This year-long course provides a foundation in chemistry for non-science majors. The purpose of this course is to help students apply chemistry to daily life. Modern concepts are studied using basic mathematics for understanding principles, fundamental laws, atomic and molecular structure, states of matter, elements/ compounds, chemical reactions, and elementary inorganic, nuclear, and organic chemistry.
  • Chemistry

    2 semesters, 1 credit
    Open to 10

    This course develops the major principles of chemistry beginning with matter and the atom.  The progression continues to the energy and shape of atoms and molecules, bonding, chemical reactions, equations and stoichiometry, behavior of gases and aqueous systems.
  • Honors Chemistry

    2 semesters, 1 credit
    Open to 10

    This course will develop the chemical principles outlined in Chemistry with greater emphasis on the stoichiometry of chemistry and problem-solving techniques.  Additionally, the mechanics of kinetics, solutions, and oxidation-reduction will be studied.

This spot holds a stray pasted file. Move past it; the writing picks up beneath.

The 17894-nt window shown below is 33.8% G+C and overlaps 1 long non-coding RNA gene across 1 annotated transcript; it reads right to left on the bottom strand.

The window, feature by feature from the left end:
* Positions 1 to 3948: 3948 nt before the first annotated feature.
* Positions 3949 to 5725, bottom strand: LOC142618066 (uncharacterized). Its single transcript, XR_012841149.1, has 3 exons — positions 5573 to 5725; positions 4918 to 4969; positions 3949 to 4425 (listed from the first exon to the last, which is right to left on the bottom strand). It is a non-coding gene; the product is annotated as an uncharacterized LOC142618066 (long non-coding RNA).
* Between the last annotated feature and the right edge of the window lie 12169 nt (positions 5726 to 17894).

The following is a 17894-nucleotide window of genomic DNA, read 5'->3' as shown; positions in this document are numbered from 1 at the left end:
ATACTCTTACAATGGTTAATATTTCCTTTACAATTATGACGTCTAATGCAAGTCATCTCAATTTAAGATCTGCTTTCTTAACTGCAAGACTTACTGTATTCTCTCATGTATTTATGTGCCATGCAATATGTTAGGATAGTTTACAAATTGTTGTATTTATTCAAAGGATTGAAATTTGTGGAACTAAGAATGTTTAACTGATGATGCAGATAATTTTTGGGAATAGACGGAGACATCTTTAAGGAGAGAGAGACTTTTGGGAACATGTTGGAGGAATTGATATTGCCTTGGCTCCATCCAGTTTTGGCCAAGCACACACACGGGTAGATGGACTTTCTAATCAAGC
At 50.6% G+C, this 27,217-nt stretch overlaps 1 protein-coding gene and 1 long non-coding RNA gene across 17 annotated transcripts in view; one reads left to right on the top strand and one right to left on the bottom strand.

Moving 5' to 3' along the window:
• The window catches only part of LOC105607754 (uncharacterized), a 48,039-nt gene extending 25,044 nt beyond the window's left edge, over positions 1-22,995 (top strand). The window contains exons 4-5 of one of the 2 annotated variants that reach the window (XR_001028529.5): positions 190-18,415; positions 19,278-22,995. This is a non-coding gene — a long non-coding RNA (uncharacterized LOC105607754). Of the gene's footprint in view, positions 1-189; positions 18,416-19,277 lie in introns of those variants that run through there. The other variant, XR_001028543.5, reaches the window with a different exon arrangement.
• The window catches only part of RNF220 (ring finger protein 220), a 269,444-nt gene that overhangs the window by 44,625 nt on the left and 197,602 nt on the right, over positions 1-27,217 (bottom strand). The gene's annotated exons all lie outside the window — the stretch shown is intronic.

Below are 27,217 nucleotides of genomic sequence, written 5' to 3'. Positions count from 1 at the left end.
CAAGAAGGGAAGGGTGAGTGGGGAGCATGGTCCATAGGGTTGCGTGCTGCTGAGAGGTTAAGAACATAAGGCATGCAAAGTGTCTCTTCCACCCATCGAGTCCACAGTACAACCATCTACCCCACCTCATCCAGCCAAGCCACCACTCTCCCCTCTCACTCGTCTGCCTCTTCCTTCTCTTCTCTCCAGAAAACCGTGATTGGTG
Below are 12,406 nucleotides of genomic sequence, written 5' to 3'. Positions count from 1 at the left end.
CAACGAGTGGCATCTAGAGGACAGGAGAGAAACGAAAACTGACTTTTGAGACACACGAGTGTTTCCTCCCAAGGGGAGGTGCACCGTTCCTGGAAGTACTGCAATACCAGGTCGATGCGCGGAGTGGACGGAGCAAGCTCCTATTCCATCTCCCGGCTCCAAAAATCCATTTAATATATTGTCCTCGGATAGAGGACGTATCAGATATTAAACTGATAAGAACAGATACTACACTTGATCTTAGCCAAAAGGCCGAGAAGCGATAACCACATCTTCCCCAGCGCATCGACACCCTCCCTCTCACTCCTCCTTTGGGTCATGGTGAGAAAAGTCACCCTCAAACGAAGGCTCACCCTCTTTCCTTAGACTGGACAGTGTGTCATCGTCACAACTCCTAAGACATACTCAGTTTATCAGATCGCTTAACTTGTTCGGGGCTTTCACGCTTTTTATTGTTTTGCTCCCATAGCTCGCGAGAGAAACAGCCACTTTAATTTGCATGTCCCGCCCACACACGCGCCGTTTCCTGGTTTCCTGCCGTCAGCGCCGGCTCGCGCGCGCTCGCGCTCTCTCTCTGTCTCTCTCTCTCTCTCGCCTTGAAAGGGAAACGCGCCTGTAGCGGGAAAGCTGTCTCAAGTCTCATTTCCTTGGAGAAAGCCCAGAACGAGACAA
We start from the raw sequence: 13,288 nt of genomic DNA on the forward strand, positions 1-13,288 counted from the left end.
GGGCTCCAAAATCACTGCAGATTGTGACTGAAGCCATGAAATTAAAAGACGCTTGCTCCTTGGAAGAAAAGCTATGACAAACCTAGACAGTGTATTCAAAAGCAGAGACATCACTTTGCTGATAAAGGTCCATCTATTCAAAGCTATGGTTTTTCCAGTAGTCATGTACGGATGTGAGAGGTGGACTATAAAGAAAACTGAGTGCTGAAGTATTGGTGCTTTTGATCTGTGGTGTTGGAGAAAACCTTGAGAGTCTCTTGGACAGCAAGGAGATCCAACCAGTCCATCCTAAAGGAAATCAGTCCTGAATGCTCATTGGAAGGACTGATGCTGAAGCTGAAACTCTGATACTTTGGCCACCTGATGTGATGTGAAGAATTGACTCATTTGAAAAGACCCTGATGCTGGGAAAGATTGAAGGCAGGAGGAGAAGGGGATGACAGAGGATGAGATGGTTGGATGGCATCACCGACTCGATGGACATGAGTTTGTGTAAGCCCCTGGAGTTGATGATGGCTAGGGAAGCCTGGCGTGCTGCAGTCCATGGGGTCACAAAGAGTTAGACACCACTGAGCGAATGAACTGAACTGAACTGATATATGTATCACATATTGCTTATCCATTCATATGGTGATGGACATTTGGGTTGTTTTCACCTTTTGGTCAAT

• AP Chemistry

    2 semesters, 1 credit
    Open to 11, 12

    AP Chemistry is a second year accelerated inorganic chemisty course designed to be equivalent to a college introductory chemistry course. This course is structured around the six big ideas and seven science practices outlined by the College Board. Laboratory work will account for a minimum of 25% of classroom time.Upon successful completion of this course, students will be prepared to sit for the AP Chemistry exam in May, as well as college-level chemistry courses.

    Due to the extensive laboratory requirements for AP Chemistry, classes will begin at 7:00 a.m. at least twice a week.  Students will participate in a full practice AP Chemistry exam on a pre-determined weekend date in the spring.
  • Principles of Physics

    2 semesters, 1 credit
    Open to 11, 12